Rainbow Clothing (pvt.) Ltd., a mid size garments manufacturer that caters to the UK market will be expanding its facilities as present supply is unable to cater to increased demand, its Managing Director Deepal Nelson told this reporter.
This US$ 1.2 million turnover company is a supplier to Next, a UK headquartered clothing retailer.
Nelson said that despite the loss of the GSP + duty free facility, the advantage that Sri Lanka has is that some of their competitors like Bangladesh have trade union problems (which is also the same with India) which affects production, while others, like Vietnam and China are becoming expensive, he said. As a result, Gopal Iyer, Chairman, Buying offices Association has been forced to turn down orders, alleged Nelson. Iyer speaking to reporters recently said that buying offices such as Next and Marks and Spencer, the biggest suppliers to the UK market (Sri Lanka’s second biggest export market after USA), were having their order books full, with supply being unable to meet the demand (see The Sunday Leader issue of February 6, 2011).
But prices are going up, and those are naturally being passed on to the end user, Nelson said. Nelson who has his factory at Nawagaththegama, Anamaduwa (about 15 kilometres to the interior of Anamaduwa town) said that the average take-home pay of one of his factory workers was Rs. 15,000. Additionally breakfast and transport facilities are given to the workers, he said. In the free trade zone, a garment factory worker’s take home pay is as high as Rs. 20,000; said Nelson.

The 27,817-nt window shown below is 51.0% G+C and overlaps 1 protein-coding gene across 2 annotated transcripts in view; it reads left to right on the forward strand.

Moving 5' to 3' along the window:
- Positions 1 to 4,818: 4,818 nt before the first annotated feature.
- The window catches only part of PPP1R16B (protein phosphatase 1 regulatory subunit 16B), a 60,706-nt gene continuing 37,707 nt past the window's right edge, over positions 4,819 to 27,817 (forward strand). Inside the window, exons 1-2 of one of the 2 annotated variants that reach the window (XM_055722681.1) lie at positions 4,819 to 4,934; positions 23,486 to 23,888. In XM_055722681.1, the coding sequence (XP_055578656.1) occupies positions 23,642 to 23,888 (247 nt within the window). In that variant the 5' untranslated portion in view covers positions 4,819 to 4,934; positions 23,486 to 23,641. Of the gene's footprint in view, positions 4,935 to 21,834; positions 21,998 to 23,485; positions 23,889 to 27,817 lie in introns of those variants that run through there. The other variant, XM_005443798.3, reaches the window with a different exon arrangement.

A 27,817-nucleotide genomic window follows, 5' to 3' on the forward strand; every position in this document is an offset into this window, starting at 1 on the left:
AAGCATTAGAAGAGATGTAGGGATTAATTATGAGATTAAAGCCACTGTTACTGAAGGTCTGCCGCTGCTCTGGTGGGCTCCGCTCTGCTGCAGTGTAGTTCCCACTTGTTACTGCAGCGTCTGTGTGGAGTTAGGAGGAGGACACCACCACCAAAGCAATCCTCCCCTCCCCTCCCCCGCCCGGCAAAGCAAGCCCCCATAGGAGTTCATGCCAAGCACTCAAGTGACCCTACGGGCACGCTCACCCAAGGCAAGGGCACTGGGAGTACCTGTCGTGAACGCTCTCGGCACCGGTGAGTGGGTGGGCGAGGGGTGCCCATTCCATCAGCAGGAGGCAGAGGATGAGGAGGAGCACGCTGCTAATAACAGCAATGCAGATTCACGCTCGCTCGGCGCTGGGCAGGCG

The company provides employment to some 500. The Sri Lankan worker is good, he said.
His factory workers however cannot work more than an hour’s overtime because the factory is located in elephant country. By 5.30 pm they sign off. Most of the women in the area ride at least mo-peds, Nelson said. Only the old ride push bicycles. The villagers are poor, but they are not starving, he said. They have three meals a day, he said. They are mainly farmers. “We survived the war, local industries will be able to circumvent the current crises caused by a higher tax regime in the cosmetics industry,” Nelson who also operates a cosmetics factory catering to the Japanese market said, while at the same time supplying to the local market. Exports however are not subject to tax (see also page 33).
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